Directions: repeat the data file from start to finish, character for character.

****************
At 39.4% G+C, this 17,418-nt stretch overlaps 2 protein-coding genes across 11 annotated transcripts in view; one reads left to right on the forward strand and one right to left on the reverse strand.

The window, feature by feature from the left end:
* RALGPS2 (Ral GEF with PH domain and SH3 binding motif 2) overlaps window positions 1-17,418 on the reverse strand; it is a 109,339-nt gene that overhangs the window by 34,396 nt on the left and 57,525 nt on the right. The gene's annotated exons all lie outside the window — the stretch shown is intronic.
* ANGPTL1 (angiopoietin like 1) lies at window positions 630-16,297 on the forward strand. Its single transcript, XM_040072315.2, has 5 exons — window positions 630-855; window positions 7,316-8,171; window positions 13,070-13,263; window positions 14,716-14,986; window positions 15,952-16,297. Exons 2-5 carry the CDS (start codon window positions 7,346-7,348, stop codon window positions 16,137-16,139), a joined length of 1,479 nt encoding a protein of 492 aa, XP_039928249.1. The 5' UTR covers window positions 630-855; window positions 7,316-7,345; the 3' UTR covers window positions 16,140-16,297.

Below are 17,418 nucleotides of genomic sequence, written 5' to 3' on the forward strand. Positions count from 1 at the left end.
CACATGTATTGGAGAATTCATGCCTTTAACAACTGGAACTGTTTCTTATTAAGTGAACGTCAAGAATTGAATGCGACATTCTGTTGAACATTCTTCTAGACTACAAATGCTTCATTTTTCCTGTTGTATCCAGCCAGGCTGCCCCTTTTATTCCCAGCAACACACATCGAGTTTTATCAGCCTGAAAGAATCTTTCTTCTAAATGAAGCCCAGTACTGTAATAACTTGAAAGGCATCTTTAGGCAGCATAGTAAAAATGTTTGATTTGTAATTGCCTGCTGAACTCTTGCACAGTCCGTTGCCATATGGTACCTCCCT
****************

At 39.4% G+C, this 17,418-nt stretch overlaps 2 protein-coding genes across 11 annotated transcripts in view; one reads left to right on the forward strand and one right to left on the reverse strand.

The window, feature by feature from the left end:
* RALGPS2 (Ral GEF with PH domain and SH3 binding motif 2) overlaps window positions 1-17,418 on the reverse strand; it is a 109,339-nt gene that overhangs the window by 34,396 nt on the left and 57,525 nt on the right. The gene's annotated exons all lie outside the window — the stretch shown is intronic.
* ANGPTL1 (angiopoietin like 1) lies at window positions 630-16,297 on the forward strand. Its single transcript, XM_040072315.2, has 5 exons — window positions 630-855; window positions 7,316-8,171; window positions 13,070-13,263; window positions 14,716-14,986; window positions 15,952-16,297. Exons 2-5 carry the CDS (start codon window positions 7,346-7,348, stop codon window positions 16,137-16,139), a joined length of 1,479 nt encoding a protein of 492 aa, XP_039928249.1. The 5' UTR covers window positions 630-855; window positions 7,316-7,345; the 3' UTR covers window positions 16,140-16,297.

Below are 17,418 nucleotides of genomic sequence, written 5' to 3' on the forward strand. Positions count from 1 at the left end.
CACATGTATTGGAGAATTCATGCCTTTAACAACTGGAACTGTTTCTTATTAAGTGAACGTCAAGAATTGAATGCGACATTCTGTTGAACATTCTTCTAGACTACAAATGCTTCATTTTTCCTGTTGTATCCAGCCAGGCTGCCCCTTTTATTCCCAGCAACACACATCGAGTTTTATCAGCCTGAAAGAATCTTTCTTCTAAATGAAGCCCAGTACTGTAATAACTTGAAAGGCATCTTTAGGCAGCATAGTAAAAATGTTTGATTTGTAATTGCCTGCTGAACTCTTGCACAGTCCGTTGCCATATGGTACCTCCCT